5. As a matter of priority, the Assembly urges Council of Europe member States to improve the adequacy of their existing minimum income schemes and to ensure in particular that national reference baskets of goods and services cover individuals’ full participation in society. Where appropriate, countries could also consider adopting the “at-risk-of poverty or social exclusion” indicator (AROPE) used by the European Union institutions.
6. Considering that a possible introduction of a basic income requires intermediary steps to make it affordable through bold revisions in national social protection and taxation systems, the Assembly recommends that the member States:
6.1. study the past and present initiatives of field-testing different formulas of basic income at local, regional or national level;
6.2. enhance support to vulnerable categories of the population by:
6.2.1. proceeding with the consolidation of existing income support schemes and a critical review of tax levels, breaks and credits so as to identify positive transfers;
6.2.2. streamlining the existing social support systems in order to remove inefficiencies, gaps and overlaps;
6.2.3. expanding efforts to curb tax evasion and avoidance by multinational enterprises and wealthy individuals and reallocating funds thus recuperated to social policy priorities;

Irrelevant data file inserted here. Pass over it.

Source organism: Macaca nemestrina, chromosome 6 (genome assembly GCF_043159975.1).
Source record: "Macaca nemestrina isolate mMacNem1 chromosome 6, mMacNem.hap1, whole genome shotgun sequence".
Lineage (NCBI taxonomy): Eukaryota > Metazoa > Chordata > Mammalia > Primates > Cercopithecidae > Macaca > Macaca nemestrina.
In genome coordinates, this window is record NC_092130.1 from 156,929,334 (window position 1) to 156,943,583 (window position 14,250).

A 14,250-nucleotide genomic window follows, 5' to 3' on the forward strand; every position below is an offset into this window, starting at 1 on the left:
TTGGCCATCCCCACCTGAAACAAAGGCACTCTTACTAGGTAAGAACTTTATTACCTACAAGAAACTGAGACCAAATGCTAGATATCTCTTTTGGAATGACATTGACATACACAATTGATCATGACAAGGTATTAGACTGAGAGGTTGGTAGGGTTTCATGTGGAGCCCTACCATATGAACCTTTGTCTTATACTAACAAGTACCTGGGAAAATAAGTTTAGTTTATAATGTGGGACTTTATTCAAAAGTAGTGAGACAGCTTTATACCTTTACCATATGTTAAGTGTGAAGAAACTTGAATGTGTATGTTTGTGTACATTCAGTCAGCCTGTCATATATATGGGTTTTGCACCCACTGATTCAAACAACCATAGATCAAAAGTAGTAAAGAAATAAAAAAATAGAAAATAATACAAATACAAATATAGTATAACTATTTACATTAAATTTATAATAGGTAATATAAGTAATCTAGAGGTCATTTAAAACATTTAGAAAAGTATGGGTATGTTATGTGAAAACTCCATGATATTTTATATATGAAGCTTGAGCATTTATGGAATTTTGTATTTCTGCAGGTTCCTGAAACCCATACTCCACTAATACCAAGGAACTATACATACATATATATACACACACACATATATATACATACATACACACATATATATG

6.3. where appropriate, re-examine their income support schemes in the light of the conclusions of the European Committee of Social Rights;
6.4. involve all social partners in the process of setting a national benchmark on a minimum subsistence level that enables every citizen to have an income above the poverty line;
6.5. carry out an impact assessment of national minimum income schemes and consider further steps to improve them;
6.6. enhance the coverage and take-up of existing minimum income schemes by:
6.6.1. ensuring that young people over the age of 18 who seek to live on their own have access to minimum income support;
6.6.2. reducing administrative hurdles and eliminating discrimination and arbitrariness in granting income support on a national and local scale;
6.6.3. regularly reviewing national minimum income schemes with a view to making them more simple, cost-effective, transparent, efficiently managed, and better co-ordinated with employment services and integration agencies;
6.6.4. separating social work and the granting of income support from control and oversight functions;
6.6.5. increasing flexibility and eliminating punitive conditionality in examining requests for income support;
6.6.6. improving information systems on entitlements and expanding field work for active outreach towards potential recipients of income support among the most fragile categories of the population;
6.7. pursue social dialogue and explanatory work with the population on the risks and opportunities inherent in the adoption of basic income;
6.8. strengthen income support schemes and other measures of active social inclusion, notably pro-employment policies and quality public services;
6.9. stimulate a national public debate on a basic citizenship income in order to lay the groundwork for and launch national experiments on a basic income.